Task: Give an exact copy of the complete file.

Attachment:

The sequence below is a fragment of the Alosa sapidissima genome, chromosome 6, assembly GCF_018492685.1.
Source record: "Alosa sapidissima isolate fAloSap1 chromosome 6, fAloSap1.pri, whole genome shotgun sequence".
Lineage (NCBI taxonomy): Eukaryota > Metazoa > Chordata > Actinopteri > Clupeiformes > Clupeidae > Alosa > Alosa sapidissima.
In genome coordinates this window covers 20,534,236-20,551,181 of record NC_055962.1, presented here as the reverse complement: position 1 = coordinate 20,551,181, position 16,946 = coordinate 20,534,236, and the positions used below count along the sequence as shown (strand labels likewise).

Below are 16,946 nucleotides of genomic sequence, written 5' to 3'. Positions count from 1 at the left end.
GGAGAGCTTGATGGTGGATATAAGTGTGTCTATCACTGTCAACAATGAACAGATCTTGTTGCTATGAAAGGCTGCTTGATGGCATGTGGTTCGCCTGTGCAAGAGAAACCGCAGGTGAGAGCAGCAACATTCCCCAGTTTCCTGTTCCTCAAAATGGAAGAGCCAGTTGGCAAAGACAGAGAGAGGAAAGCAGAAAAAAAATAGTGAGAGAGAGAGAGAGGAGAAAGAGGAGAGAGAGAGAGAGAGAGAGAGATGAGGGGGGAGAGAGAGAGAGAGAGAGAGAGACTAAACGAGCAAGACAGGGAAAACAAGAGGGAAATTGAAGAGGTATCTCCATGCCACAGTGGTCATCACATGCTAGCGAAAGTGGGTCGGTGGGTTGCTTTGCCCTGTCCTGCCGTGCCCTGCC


The sequence below is a fragment of the Alosa sapidissima genome, chromosome 6, assembly GCF_018492685.1.
Source record: "Alosa sapidissima isolate fAloSap1 chromosome 6, fAloSap1.pri, whole genome shotgun sequence".
Lineage (NCBI taxonomy): Eukaryota > Metazoa > Chordata > Actinopteri > Clupeiformes > Clupeidae > Alosa > Alosa sapidissima.
In genome coordinates this window covers 20,534,236-20,551,181 of record NC_055962.1, presented here as the reverse complement: position 1 = coordinate 20,551,181, position 16,946 = coordinate 20,534,236, and the positions used below count along the sequence as shown (strand labels likewise).

Below are 16,946 nucleotides of genomic sequence, written 5' to 3'. Positions count from 1 at the left end.
GGAGAGCTTGATGGTGGATATAAGTGTGTCTATCACTGTCAACAATGAACAGATCTTGTTGCTATGAAAGGCTGCTTGATGGCATGTGGTTCGCCTGTGCAAGAGAAACCGCAGGTGAGAGCAGCAACATTCCCCAGTTTCCTGTTCCTCAAAATGGAAGAGCCAGTTGGCAAAGACAGAGAGAGGAAAGCAGAAAAAAAATAGTGAGAGAGAGAGAGAGGAGAAAGAGGAGAGAGAGAGAGAGAGAGAGAGATGAGGGGGGAGAGAGAGAGAGAGAGAGAGAGACTAAACGAGCAAGACAGGGAAAACAAGAGGGAAATTGAAGAGGTATCTCCATGCCACAGTGGTCATCACATGCTAGCGAAAGTGGGTCGGTGGGTTGCTTTGCCCTGTCCTGCCGTGCCCTGCC